BACKGROUND

This invention relates to measuring the concentration of ions implanted in semiconductor materials.

Most microelectronic devices (e.g., microprocessors) include a series of thin insulating (e.g. oxide) and conducting (e.g., metal and polysilicon) films grown or deposited on a single-crystal silicon wafer. Both silicon wafers and polysilicon films are implanted with ions during fabrication so that they exhibit a specified electrical conductance. For example, the silicon may be implanted to create regions that function as a "p" or "n" type semiconductor. After implantation, both silicon and polysilicon are annealed under high temperatures to heal lattice damage that typically results from the implantation process.

The electrical conductance of silicon and polysilicon is strongly affected by three properties of the implanted ions: (1) atomic composition; (2) implantation energy; and (3) ion concentration or dose. Silicon's electrical conductivity is particularly dependent on the concentration of the implanted ions. For example, silicon wafers are typically implanted with arsenic, argon, phosphorous, oxygen, or boron ions ranging in concentration from 10.sup.12 -10.sup.16 cm.sup.-3. These ions are typically implanted with energies ranging from a few keV to thousands of keV.

The performance of a completed microelectronic device depends critically on the electrical properties of the silicon wafer and the overlying polysilicon films, and thus the properties of ions implanted in these materials are carefully monitored during fabrication. One property, called electrical sheet resistance, is measured by contacting a sample's surface with an electrical-testing instrument called a 4-point probe. Electrical current flowing from one probe to another depends on the resistance of the material. Resistance, in turn, varies inversely with the concentration of implanted ions.

Ion concentration is also monitored using a non-contact, optical method that excites and detects both a photothermal response and an electron-hole plasma within the silicon. To make this measurement, a first laser beam irradiates the silicon and is partially absorbed to generate either (or both) the electron-hole plasma and photothermal response. These responses modify the reflectivity of the sample's surface and are measured with a second laser beam. This is partially reflected by the sample and then analyzed to estimate the concentration of the implanted ions.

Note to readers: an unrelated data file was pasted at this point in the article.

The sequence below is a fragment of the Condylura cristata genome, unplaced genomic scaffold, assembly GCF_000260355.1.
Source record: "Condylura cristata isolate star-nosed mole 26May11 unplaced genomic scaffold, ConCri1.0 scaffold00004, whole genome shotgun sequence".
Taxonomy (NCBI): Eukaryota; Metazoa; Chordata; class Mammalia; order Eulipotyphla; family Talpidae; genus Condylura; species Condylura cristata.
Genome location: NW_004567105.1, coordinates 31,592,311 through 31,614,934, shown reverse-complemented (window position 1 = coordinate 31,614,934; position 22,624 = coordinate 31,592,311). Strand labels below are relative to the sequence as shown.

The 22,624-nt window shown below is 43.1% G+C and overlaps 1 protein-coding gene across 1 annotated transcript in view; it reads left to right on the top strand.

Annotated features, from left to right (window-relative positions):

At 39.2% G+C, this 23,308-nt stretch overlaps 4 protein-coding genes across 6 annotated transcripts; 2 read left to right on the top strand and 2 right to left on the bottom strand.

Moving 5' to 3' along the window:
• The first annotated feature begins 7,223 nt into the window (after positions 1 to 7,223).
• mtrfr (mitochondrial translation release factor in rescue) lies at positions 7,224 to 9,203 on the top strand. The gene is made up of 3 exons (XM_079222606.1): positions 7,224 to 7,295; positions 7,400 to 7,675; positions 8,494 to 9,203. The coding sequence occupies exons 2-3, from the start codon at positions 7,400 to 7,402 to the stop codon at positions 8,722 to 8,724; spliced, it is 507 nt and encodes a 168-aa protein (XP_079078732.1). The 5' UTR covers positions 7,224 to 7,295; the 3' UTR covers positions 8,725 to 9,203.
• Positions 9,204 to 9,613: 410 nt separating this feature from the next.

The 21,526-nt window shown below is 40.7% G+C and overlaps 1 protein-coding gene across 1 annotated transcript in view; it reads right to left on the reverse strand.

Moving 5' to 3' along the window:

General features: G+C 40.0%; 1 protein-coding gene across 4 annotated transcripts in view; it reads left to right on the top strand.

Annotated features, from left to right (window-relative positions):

Although used throughout the microelectronics industry to determine the concentration of implanted ions, both 4-point probes and instruments that measure optical reflectivity suffer disadvantages. 4-point probes necessarily contact the sample, and are therefore destructive. This means that these instruments can only measure "monitor" wafers or regions of "product" wafers that lack functioning devices. In addition, 4-point probes can only measure annealed wafers. Optical-reflectivity instruments have a limited scope of measurement and generate signals that are often difficult to interpret: they are therefore used primarily to determine whether or not a sample has been ion implanted with ions, rather than the actual concentration of the implanted ions.

SUMMARY

The method and apparatus described herein measure the concentration of ions implanted within a semiconducting material with a non-contact, laser-based technique called four-wave mixing (FWM). In the applications described herein, FWM is carried out with a single laser. This allows measurement of samples that have been difficult or impossible to measure with the two-laser systems described previously.

FWM initiates an optical response in a semiconducting material with two laser beams. These beams, which have wavelengths that are strongly absorbed by the sample, are overlapped in time and space on the sample's surface to form a grating pattern. Each laser beam includes pulses that typically have a duration of less than 1 nanosecond. Absorption of the pattern generates a time-dependent change in the sample's refractive index, resulting in a response that rapidly increases in amplitude and then decays away in a few nanoseconds. A third laser beam irradiates the grating pattern and is diffracted to form a fourth signal beam. The amplitude of the signal beam depends on the concentration of the ions implanted in the semiconductor material. This concentration can then be analyzed and used to control fabrication processes used to make microelectronic devices.